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Title: The identification of microRNAs to predict glioma prognosis
Author: Hayes, Josie L.
ISNI:       0000 0004 5355 3573
Awarding Body: University of Leeds
Current Institution: University of Leeds
Date of Award: 2015
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Until now, personalised medicine for patients in oncology has been focused on the use of DNA-based techniques such as mutation detection and fluorescence in situ hybridisation, fluorescence-activated cell sorting and immuno-staining for classifying tumours. MicroRNAs are short non-coding RNAs that are involved in post-translational regulation of gene expression. Their expression levels are often altered in cancer. Due to their functional importance and stability in biological samples, they represent another tool that could be used to aid patient management. Glioblastoma is a disease that has had little improvement in survival over the past decade in comparison to other cancers. A number of new drugs have been explored but even successful trials have shown limited success. This thesis is focused on identification of microRNAs as signatures for prognosis prediction in glioblastoma. It is separated into four parts; the identification of a microRNA signature that can be used to predict prognosis in glioblastoma; the alignment of glioblastoma microRNA expression with the microRNA expression of oligodendrocyte precursors and its involvement in patient outcome; the use of the expression pattern of the most abundant and robust prognostic microRNA in glioma (miR-9) to delineate glioblastoma subtype and finally the identification of a microRNA signature to predict prognosis in patients treated with the anti-angiogenic drug bevacizumab. The research aims to create signatures suitable for clinical practice, with a small number of predictors, and where possible the function of the microRNAs has been predicted and reviewed to provide confirmation of their role in glioma biology. The key findings of this research are the formation of robust signatures using microRNAs in a disease where few markers are available and proof of a technique that can be used in future drug studies to improve performance at clinical trials.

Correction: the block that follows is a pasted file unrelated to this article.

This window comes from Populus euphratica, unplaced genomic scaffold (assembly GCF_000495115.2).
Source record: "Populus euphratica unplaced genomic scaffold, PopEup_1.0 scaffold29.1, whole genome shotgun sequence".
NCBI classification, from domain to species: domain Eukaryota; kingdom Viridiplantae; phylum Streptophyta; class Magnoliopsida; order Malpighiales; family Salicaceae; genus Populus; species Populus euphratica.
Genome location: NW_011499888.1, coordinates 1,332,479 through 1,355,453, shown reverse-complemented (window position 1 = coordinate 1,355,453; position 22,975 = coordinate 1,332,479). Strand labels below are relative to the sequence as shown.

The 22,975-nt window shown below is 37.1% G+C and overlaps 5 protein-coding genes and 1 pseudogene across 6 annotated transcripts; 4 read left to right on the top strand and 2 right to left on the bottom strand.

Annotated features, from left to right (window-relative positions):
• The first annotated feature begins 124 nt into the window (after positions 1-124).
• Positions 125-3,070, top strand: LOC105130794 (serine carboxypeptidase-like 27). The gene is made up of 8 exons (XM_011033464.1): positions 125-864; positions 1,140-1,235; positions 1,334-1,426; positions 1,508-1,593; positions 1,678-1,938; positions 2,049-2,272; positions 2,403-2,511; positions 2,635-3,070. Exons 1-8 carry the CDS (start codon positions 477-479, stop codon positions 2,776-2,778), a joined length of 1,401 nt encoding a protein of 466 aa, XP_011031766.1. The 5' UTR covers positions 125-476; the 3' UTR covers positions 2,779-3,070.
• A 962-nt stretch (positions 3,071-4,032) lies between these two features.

Supervisor: Westhead, David R. ; Short, Susan C. ; Hughes, Thomas ; Droop, Alastair ; Lawler, Sean E. Sponsor: Yorkshire Cancer Research
Qualification Name: Thesis (Ph.D.) Qualification Level: Doctoral
EThOS ID:  DOI: Not available